The Iranians have already made a significant gain, when the U.S. more than hinted that there would be no prior linkage between negotiations and the suspension of enrichment activities. President Obama must set himself a time limit even if he does not disclose it, since any time gained by the Iranians during the negotiation process would be used to further advance their project. The writer, who worked at the Israel Atomic Energy Commission for over 40 years, is a senior research fellow at INSS. (Institute for National Security Studies-Tel Aviv University)
Some believe the Kremlin is able and willing to exert pressure on Iran to prevent it from acquiring nuclear weapons. However, perceived geopolitical and economic benefits in the unstable Persian Gulf, in which American influence is on the wane, outweigh Russia's concerns about a nuclear-armed Iran. The Kremlin sees Iran not as a threat but as a partner or an ad-hoc ally to challenge U.S. influence. Today, both Russia and Iran favor a strategy of "multipolarity," a strategy that seeks to dilute American power, revise current international financial institutions, and weaken or neuter NATO and the OSCE, while forging a counterbalance to the Euro-Atlantic alliance.
Moscow has signed a contract to sell advanced long-range S-300 air-defense systems to Iran. Once Iran has air defenses to repel Israeli or American air strikes and nuclear warheads for its ballistic missiles, it will possess the capacity to destroy Israel (an openly stated goal of the regime) and strike targets throughout the Middle East, in Europe, and the Indian subcontinent. Beyond that, if and when an ICBM capability is achieved, Tehran will be able to threaten the U.S. homeland directly. Given substantial Russian interests and ambitions, any grand bargain would almost certainly require an excessively high price paid by the U.S. to the detriment of its friends and allies. The writer is a senior research fellow at The Heritage Foundation. (Institute for Contemporary Affairs-Jerusalem Center for Public Affairs)
Did you hear about the two Israeli policemen who stopped to help a Palestinian driver stuck with a flat - and were shot to death in the head at point-blank range? Did you know about the 120-kilogram bomb planted in a parking lot adjacent to a Haifa shopping mall? No, of course, you didn't. These are just two everyday incidents of the ordeal confronted by people in Israel while the world and the political leaders look away.
The willingness to give a free pass to terrorism was manifest most luridly in the Gaza war. Hamas fired thousands of rockets with the aim of murdering as many innocent civilians as possible. Then, when Israel finally responded, it was faced with world demands for an unconditional cease-fire. Ironically, the fiercest criticism in the Arab world stems from Israel's failure to achieve a decisive victory, for the Arab world rightly perceives not Israel but Hamas as a threat: It knows full well that Hamas is a fifth column for Iranian influence. (Huffington Post)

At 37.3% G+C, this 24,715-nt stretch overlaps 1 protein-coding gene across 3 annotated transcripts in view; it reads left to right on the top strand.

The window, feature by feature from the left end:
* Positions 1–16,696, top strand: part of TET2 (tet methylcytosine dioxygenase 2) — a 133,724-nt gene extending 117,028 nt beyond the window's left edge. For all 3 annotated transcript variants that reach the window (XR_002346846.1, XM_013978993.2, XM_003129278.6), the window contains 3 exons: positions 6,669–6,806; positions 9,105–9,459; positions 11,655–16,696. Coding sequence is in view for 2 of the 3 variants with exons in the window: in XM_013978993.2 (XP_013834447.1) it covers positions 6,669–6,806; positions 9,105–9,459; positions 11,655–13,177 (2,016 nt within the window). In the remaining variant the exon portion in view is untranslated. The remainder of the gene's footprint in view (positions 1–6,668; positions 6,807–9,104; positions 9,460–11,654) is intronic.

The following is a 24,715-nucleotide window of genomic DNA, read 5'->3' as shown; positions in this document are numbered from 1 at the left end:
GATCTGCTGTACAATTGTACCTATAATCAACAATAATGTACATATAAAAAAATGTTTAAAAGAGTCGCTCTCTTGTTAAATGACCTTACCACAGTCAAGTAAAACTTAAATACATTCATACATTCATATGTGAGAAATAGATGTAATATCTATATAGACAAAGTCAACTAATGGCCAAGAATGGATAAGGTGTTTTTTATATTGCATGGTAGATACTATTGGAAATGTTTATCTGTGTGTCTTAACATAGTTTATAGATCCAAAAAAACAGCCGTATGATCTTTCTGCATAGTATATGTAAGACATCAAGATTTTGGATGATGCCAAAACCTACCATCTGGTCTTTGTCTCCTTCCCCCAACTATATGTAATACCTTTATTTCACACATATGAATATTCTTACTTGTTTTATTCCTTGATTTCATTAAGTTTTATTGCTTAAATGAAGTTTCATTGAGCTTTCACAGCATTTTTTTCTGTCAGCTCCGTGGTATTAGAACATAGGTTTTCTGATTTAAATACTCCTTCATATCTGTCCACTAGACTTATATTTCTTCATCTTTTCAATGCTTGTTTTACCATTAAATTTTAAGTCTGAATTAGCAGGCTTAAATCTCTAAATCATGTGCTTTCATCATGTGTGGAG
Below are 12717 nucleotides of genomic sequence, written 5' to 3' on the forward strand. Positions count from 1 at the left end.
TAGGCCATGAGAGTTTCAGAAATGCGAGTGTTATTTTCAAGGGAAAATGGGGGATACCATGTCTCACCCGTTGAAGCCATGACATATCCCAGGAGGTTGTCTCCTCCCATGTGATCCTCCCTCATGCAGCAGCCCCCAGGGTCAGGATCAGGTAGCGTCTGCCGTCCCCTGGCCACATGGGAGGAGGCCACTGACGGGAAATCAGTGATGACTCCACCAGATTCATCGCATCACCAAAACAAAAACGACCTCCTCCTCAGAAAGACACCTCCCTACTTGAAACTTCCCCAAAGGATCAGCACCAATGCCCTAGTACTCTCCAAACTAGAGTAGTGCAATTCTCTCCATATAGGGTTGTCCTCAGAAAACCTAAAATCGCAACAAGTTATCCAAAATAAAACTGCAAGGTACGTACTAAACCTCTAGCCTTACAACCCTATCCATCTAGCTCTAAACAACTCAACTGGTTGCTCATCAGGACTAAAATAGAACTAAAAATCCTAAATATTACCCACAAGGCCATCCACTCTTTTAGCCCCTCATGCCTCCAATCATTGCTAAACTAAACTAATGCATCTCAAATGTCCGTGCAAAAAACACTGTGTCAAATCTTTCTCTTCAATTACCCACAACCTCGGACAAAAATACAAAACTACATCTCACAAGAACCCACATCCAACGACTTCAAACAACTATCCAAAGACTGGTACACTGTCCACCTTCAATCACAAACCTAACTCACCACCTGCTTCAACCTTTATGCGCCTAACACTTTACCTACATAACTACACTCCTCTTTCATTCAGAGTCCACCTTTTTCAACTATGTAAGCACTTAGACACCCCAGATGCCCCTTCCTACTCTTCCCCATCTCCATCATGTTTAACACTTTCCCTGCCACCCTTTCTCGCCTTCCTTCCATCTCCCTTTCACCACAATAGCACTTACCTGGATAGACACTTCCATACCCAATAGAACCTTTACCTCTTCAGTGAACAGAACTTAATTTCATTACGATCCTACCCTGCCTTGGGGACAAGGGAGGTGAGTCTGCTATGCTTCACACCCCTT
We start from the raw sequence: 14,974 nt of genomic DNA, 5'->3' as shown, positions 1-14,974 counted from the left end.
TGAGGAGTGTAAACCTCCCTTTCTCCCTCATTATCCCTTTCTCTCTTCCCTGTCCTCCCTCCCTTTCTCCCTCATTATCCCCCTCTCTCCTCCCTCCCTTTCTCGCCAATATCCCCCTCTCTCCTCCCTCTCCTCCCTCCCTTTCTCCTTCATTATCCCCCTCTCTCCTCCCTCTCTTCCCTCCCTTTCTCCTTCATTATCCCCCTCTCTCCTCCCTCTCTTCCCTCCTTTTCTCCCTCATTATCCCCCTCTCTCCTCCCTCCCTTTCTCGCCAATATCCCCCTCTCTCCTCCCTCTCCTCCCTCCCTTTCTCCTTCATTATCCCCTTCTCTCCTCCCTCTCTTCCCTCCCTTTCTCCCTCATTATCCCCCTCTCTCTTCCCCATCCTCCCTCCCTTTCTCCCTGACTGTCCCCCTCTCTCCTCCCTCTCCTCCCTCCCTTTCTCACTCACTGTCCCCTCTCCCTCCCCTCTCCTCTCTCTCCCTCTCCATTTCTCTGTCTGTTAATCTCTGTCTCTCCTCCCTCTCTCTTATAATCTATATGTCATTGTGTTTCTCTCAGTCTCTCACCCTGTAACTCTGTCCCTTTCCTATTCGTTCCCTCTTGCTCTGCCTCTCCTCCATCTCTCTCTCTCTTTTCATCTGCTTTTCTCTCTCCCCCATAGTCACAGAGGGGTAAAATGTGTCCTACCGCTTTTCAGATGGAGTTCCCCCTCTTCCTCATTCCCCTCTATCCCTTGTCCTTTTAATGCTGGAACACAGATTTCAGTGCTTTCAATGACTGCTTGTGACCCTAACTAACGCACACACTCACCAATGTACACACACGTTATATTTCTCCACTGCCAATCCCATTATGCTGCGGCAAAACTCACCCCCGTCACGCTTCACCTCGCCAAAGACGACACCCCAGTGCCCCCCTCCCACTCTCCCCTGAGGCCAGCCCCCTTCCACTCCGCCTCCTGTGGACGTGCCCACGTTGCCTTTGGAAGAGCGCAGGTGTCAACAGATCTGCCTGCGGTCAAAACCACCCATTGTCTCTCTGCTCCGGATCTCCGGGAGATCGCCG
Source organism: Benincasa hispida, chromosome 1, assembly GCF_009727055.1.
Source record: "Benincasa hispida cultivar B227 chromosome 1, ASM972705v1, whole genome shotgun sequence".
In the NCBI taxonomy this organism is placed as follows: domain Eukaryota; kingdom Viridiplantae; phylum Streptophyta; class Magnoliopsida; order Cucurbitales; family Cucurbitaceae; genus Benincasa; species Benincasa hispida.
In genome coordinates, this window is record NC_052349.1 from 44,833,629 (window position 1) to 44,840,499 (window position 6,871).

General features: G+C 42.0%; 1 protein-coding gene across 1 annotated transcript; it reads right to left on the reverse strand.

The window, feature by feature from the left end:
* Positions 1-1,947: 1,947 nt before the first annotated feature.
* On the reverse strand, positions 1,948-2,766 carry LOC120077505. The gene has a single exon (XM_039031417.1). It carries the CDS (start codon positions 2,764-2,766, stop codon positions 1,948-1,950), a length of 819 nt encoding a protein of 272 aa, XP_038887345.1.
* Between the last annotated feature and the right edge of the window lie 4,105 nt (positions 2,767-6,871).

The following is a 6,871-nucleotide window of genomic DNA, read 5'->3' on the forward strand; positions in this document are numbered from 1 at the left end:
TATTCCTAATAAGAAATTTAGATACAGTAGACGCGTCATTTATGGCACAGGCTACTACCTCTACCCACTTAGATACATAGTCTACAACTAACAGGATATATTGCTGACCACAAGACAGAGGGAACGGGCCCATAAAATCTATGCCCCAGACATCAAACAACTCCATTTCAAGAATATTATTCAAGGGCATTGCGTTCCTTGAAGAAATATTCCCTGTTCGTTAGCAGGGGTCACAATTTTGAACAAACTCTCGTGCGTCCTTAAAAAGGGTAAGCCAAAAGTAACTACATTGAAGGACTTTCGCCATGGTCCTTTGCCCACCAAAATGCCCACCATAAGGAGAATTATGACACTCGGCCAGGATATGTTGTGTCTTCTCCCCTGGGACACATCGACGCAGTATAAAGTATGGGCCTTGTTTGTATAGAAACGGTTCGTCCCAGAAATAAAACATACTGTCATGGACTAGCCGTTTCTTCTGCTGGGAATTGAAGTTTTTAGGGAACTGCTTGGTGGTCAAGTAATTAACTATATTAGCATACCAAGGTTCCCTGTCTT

When it comes to horrors committed against Israel and Jews, it has become a given that both atrocities aimed at civilians and reprehensible speech will draw only mild rebuke, if that. Israel is the global pinata, so take your best swat. No need to duck afterwards. There are no riots in the street when Biblical texts are attacked or cartoons evoke the blood-lie - Jews drinking the blood of Christian children; when Israeli politicians are caricatured as hawk-nosed maniacs slaughtering Palestinian children and columnists for respected newspapers perpetuate the fiction of a Jewish conspiracy that controls the banks-Hollywood-foreign policy in Western capitals.
Thus, the UN conference on racism in Geneva, following a vile diatribe by Iranian President Ahmadinejad, continued with business as usual. We heard that Ahmadinejad had actually toned down his scripted comments by dropping a passage describing the Holocaust as "ambiguous and dubious." Well, give the goof a standing ovation. The rubric of slamming Zionism - the movement to establish a Jewish state in the Holy Land, intrinsic to the creation of Israel - is routinely used these days as a fig leaf for old-fashioned anti-Semitism. Ahmadinejad got precisely what he wanted: An international podium, UN-sanctioned, to vilify Israel and Jews. (Toronto Star)
See also Ahmadinejad's Victory - Abraham Cooper
It was a dramatic gesture to see two dozen countries walk out on the Iranian president's diatribe in Geneva, but it was too late. (Ottawa Citizen-Canada)